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Collapse of illegal gold mine puts focus on Venezuela's Indigenous people

Bulla Loca is an open-pit mine where hundreds of people worked without wages, selling whatever gold they could find each day
Relatives carry a miner injured after the collapse of a remote illegal mine in Puerto Guacara in La Paragua, Bolivar state, Venezuela on Feb. 22. At least 16 people died when an illegal gold mine collapsed in the jungles of southern Venezuela on Feb. 21.

Relatives carry a miner injured after the collapse of a remote illegal mine in Puerto Guacara in La Paragua, Bolivar state, Venezuela on Feb. 22. At least 16 people died when an illegal gold mine collapsed in the jungles of southern Venezuela on Feb. 21. (Photo AFP)

Published: March 02, 2024 05:24 AM GMT
Updated: March 02, 2024 05:26 AM GMT

Miners were still being evacuated over a week after a Venezuelan gold mine collapsed Feb. 20, killing at least 16 miners and leaving hundreds without work.

Local church leaders called for more support for Indigenous people, while the bishops of the country stayed silent over the tragedy at an illegal open-pit gold mine that left the local community devastated and angry.

Father Alexander Cranes, from the village of La Paragua, told OSV News Feb. 29 that around 700 people were still waiting to be evacuated on boats from the Bulla Loca gold mine located in a remote pocket of southern Venezuela, where illegal mining has grown rapidly since 2016.

However, Father Cranes noted that many villagers want the mine to be reopened again by the government, which shut it down after the tragic accident. He said some of those who were still at the site were resisting calls to evacuate.

"Mining is the main economic activity in this part of Venezuela," Father Cranes said. "And now people in the community are upset that the government has taken over the mine. They want to form groups to reclaim it."

Bulla Loca is an open-pit mine where hundreds of people worked without wages, selling whatever gold they could find at the mine each day.

"Do you know what forces us to get in there?" Margara Sanchez, whose brothers-in-law, uncles and cousins work at the mine, asked the reporter of The Associated Press. "The need that the people of La Paragua are experiencing. The only livelihood that the town has is mining. Help is needed!"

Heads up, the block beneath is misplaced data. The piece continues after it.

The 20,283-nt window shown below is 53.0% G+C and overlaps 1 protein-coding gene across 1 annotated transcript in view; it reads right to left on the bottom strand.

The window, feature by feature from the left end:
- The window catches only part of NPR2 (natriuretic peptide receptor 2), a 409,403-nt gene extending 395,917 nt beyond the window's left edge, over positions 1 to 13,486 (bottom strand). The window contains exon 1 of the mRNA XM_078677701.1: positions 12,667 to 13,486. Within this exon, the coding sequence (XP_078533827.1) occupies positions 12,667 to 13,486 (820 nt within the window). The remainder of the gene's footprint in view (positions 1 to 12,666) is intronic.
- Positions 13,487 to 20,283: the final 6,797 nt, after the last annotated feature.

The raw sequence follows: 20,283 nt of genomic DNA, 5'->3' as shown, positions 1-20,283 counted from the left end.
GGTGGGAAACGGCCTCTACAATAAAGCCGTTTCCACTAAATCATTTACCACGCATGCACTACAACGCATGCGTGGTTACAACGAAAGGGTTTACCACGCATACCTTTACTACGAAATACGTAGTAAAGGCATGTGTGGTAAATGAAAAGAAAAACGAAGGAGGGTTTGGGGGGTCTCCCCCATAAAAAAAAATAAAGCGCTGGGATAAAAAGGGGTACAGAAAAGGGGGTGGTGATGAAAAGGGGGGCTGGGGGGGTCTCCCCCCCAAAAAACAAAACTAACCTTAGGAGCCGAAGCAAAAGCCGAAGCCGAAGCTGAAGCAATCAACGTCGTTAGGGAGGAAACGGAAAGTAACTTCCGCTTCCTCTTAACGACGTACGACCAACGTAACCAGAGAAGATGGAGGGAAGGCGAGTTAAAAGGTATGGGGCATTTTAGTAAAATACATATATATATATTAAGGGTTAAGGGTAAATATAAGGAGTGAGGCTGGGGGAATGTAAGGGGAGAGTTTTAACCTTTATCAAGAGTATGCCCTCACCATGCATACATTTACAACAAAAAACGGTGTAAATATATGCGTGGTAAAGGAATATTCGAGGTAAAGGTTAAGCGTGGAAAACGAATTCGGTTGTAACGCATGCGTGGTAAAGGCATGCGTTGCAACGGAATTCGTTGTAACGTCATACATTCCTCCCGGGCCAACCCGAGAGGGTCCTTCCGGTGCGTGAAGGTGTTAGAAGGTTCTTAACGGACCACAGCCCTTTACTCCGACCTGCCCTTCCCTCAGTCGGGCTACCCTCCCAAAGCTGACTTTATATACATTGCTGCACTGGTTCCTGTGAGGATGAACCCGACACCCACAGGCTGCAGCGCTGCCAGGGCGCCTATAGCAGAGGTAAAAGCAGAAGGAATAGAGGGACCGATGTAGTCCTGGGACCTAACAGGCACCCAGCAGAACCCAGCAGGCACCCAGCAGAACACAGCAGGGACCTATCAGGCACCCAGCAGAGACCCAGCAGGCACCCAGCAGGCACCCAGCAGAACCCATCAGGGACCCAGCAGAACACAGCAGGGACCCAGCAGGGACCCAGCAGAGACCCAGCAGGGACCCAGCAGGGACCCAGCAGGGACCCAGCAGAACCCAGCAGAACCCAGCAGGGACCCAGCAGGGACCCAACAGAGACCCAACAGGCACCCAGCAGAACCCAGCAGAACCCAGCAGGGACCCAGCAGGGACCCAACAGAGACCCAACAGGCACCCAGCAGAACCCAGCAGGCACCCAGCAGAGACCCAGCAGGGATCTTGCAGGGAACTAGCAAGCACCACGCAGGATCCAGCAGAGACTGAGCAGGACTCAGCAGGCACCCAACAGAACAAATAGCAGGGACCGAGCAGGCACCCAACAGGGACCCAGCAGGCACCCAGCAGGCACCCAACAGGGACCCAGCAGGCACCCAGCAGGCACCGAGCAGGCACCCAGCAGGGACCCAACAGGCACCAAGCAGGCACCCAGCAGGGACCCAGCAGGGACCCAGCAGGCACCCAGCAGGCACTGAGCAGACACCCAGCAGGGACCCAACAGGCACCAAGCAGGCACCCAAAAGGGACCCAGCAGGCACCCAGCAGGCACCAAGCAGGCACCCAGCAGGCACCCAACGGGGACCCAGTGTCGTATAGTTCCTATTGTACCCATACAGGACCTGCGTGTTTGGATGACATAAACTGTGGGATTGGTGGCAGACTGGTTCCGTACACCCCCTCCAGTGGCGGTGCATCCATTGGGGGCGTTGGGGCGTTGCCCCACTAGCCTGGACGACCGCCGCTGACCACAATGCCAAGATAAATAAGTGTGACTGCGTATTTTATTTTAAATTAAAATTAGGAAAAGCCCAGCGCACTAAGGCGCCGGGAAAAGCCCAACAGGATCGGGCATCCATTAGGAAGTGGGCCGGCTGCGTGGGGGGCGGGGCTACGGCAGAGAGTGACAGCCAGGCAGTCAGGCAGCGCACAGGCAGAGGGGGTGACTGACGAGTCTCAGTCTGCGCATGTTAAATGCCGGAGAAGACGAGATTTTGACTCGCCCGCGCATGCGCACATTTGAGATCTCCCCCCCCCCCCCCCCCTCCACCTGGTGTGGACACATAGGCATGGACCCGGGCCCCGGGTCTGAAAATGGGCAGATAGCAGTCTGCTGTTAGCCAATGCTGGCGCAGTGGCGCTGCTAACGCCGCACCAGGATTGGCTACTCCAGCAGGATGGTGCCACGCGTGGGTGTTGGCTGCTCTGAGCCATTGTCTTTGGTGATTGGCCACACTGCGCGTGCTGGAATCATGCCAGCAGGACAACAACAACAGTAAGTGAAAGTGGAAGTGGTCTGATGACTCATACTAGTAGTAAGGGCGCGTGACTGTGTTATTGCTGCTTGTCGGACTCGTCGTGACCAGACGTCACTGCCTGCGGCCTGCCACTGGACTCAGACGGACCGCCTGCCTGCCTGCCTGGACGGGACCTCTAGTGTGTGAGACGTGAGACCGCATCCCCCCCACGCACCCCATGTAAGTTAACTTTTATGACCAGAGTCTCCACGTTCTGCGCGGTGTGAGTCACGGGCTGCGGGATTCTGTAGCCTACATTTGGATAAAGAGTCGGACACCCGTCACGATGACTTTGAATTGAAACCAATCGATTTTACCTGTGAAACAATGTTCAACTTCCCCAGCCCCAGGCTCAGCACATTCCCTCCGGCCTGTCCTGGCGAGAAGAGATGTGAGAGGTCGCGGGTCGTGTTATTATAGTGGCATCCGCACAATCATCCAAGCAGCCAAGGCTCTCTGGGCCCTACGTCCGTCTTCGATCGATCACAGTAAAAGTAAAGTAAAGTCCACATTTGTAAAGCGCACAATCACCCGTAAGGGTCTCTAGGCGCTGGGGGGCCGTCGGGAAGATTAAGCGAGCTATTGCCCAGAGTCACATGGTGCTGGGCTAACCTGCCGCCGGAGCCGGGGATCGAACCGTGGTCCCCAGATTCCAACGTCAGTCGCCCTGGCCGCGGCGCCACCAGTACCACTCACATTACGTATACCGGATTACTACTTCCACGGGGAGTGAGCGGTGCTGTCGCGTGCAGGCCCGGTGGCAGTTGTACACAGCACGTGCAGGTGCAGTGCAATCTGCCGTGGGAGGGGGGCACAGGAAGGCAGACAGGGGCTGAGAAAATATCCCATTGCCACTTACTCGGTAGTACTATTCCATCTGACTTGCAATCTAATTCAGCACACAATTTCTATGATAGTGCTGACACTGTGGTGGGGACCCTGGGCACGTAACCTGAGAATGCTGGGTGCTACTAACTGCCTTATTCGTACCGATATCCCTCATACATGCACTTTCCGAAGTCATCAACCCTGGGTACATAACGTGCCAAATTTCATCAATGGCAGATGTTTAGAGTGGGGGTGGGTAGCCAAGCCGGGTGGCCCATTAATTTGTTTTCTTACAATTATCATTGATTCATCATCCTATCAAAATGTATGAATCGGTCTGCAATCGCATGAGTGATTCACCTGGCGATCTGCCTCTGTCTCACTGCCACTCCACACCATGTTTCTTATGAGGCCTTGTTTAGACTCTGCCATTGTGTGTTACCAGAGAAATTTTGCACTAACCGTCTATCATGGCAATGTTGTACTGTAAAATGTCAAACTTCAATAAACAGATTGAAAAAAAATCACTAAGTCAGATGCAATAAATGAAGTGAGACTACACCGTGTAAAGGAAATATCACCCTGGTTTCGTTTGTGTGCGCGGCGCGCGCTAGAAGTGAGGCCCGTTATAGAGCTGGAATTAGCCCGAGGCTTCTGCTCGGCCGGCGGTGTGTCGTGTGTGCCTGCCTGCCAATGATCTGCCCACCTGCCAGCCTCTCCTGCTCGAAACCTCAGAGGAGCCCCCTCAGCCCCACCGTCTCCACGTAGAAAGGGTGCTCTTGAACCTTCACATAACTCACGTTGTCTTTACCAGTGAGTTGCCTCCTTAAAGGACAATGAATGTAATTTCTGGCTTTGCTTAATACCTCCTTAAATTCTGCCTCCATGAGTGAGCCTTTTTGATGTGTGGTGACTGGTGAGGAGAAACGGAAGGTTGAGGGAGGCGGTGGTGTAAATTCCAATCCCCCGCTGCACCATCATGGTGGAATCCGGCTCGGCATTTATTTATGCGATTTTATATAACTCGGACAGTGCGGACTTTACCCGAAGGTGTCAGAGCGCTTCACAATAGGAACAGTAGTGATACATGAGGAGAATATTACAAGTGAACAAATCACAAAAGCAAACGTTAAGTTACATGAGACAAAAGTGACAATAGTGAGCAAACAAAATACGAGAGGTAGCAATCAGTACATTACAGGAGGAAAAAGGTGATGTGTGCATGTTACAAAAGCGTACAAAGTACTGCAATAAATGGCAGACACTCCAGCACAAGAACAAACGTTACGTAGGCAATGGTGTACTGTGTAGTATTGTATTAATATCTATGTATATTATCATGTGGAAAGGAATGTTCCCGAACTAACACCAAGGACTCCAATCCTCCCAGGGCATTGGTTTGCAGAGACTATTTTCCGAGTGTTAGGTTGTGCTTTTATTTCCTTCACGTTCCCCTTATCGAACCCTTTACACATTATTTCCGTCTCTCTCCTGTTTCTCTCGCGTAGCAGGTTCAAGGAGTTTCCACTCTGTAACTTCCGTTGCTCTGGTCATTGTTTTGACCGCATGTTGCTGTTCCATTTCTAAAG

On Feb. 20 one of the mine's walls disintegrated and slid down on dozens of miners working at the bottom of the pit.

Father Cranes said rescue workers were still searching for bodies that could be buried under several tons of rocks and sand.

He estimated that the death toll from the accident could be higher than what the government has reported so far.

"I know people who are providing security there and they have counted 22 dead," Father Cranes told OSV News.

The mine has no road access. It is located near a river, seven hours upstream from the village of La Paragua.

Lower than usual rainfall has made the river less navigable and complicated access to the mine.

"The government has helped with gasoline for boats," Father Cranes said. "But each boat can only carry about 30 people."

The collapse of Bulla Loca is the third fatal accident in Venezuela's gold mines since November. Sixty people were killed in 18 mining accidents in Venezuela last year, according to a report published in February by the nongovernmental organization SOS Orinoco, including an accident in December that caused 13 deaths.

It has prompted calls from NGOs and some church leaders for stricter regulation of these mines, which also have polluted rivers and led to deforestation.

At a conference Feb. 28, Father Arturo Peraza, the rector of Venezuela's largest Catholic University, the Universidad Catolica Andres Bello, said that mining has already polluted, or destroyed 38,610 square miles of land in Venezuela, including large tracts in Indigenous reservations.

Father Peraza, who is one of Venezuela's leading Jesuits, called on Catholic groups in the country to ramp up efforts to help Indigenous people protect their lands.

"Mining in the south (of Venezuela) is seriously threatening the rights of Indigenous people that have been recognized by the Constitution and other treaties" Father Peraza said in a message posted on X, formerly Twitter.

"We need to accompany Indigenous people in the defense of their rights," he added.

Bram Ebus, an expert on environmental crimes at the International Crisis Group, said that informal gold mining has been growing in Venezuela as the administration of President Nicolás Maduro looks for ways to replace oil revenues that have diminished greatly due to years of economic mismanagement and U.S. trade sanctions.

In 2016, Maduro issued a decree that opened a large swath of land around the Orinoco River to gold mining, hoping to attract international investors.

But few bought into the plan, due to the Venezuelan government's previous decisions to nationalize mining companies with little warning.

Meanwhile, rebel groups from neighboring Colombia and criminal syndicates started to "colonize" the south of Venezuela, Ebus said, and set up their own gold mines.

Today most of the gold mines south of the Orinoco River have been built without proper permits and without consultations with Indigenous people.

Ebus said they are run by criminal groups that "pay kickbacks in gold to state authorities to allow these illicit activities to continue."

"These informal gold mines are built by people who are not mining engineers, and they haven't been designed well," Ebus said. "So they are prone to collapse with the movements of the earth, or when the miners wash away the sides of the pits. That is what happened in Bulla Loca, and it is likely to happen again."

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